Consider, if you will, the following; the first two are taken from Twin Peaks, and are spoken by Moriarty-like villain Windom Earle, and the third quote is from Rupert Giles in Buffy The Vampire Slayer:
“…A place of almost unimaginable power, chock full of dark forces and vicious secrets. No prayers dare enter this frightful maw for sprits there care not for good deeds or priestly implications. They are likely to rip the flesh from your bones then greet you with a happy “good day”. And of the highest, these spirits in this hidden land of unmuffeled screams and broken hearts offer up a power so vast that its bearer might reorder the Earth, to his liking. Now this place is called the Black Lodge…”
“…These evil sorcerers, dugpas, they call them, cultivate evil for the sake of evil and nothing else. They express themselves in darkness for darkness, without leavening motive. This ardent purity has allowed them to access a secret place of great power, where the cultivation of evil proceeds in exponential fashion. And with it, the furtherance of evil’s resulting power. These are not fairy tales, or myths. This place of power is tangible, and as such, can be found, entered, and perhaps, utilized in some fashion. The dugpas have many names for it, but chief among them is the Black Lodge…”
“…The Spanish who first settled here called it ‘Boca del Infierno’. Roughly translated, ‘Hellmouth’. It’s a sort of, um, portal between this reality and the next.”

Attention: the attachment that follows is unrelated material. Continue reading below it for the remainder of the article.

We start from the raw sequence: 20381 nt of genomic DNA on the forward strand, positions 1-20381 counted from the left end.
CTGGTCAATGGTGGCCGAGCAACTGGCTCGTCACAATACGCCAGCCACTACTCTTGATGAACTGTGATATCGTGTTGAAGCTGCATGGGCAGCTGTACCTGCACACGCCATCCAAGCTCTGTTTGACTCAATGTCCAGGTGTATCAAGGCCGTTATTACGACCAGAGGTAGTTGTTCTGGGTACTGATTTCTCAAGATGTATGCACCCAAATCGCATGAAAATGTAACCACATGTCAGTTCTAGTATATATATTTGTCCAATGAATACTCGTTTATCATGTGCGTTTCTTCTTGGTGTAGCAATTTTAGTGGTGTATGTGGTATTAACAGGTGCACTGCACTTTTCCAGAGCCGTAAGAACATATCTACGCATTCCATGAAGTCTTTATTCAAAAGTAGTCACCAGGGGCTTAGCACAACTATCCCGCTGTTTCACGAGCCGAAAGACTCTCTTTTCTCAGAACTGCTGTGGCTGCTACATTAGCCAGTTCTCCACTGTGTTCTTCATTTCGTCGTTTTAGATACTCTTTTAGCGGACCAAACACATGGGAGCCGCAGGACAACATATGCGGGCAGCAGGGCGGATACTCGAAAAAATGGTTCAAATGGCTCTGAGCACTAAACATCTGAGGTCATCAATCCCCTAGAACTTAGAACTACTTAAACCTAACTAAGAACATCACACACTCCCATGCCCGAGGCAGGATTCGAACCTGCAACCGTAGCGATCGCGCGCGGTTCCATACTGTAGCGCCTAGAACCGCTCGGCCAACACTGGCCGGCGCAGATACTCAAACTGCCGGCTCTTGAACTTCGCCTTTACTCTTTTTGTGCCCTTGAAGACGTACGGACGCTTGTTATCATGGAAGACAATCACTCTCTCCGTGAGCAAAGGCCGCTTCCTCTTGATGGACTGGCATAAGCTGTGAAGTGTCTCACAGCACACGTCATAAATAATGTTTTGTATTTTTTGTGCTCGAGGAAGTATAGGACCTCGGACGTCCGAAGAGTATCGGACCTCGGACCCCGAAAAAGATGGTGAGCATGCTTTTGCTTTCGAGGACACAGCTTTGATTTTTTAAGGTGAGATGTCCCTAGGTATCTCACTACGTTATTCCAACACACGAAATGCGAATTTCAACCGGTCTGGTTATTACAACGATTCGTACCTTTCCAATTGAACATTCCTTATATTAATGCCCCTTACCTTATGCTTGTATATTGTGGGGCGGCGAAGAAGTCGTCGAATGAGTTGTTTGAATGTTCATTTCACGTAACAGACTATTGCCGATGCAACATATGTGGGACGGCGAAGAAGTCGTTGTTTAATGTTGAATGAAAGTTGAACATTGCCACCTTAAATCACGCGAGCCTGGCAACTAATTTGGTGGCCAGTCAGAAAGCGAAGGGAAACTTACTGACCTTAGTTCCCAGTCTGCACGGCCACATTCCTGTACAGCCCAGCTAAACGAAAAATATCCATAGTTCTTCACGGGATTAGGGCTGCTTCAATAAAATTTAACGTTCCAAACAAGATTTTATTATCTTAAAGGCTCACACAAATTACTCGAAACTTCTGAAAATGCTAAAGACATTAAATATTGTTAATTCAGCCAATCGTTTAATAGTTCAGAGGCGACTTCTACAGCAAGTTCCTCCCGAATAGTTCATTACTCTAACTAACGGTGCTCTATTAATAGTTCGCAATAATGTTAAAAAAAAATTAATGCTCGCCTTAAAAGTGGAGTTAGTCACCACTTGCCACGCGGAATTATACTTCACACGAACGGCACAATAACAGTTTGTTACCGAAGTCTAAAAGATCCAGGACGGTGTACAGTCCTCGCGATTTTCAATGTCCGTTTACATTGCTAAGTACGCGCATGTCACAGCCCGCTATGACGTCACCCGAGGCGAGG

The Lodges in Twin Peaks owe a lot to the thinking of the Theosophists, granted, but I think it’s a fairly common idea that places can become in some way batteries for bad feelings, or centres of negativity.
I guess we’ve all known of places which somehow have a ‘bad vibe’, whether it’s a case of turning a corner in an unfamiliar area and getting a ‘bad feeling’, or the many reports of places that migrating birds avoid and the like. I suspect it’s more prevalent in fiction than reality (though tales of the Amityville House arguably straddle both those camps), but I somehow find the idea that a location can, in itself, be ‘bad’ and bring nothing but trouble for anyone who strays there, very interesting.
And if nothing else, it certainly explains the lives of the residents of Albert Square.
Today’s picture, incidentally, is by Gustave Dore, and is called The Gates Of Hell. Good artist, I think you’d agree.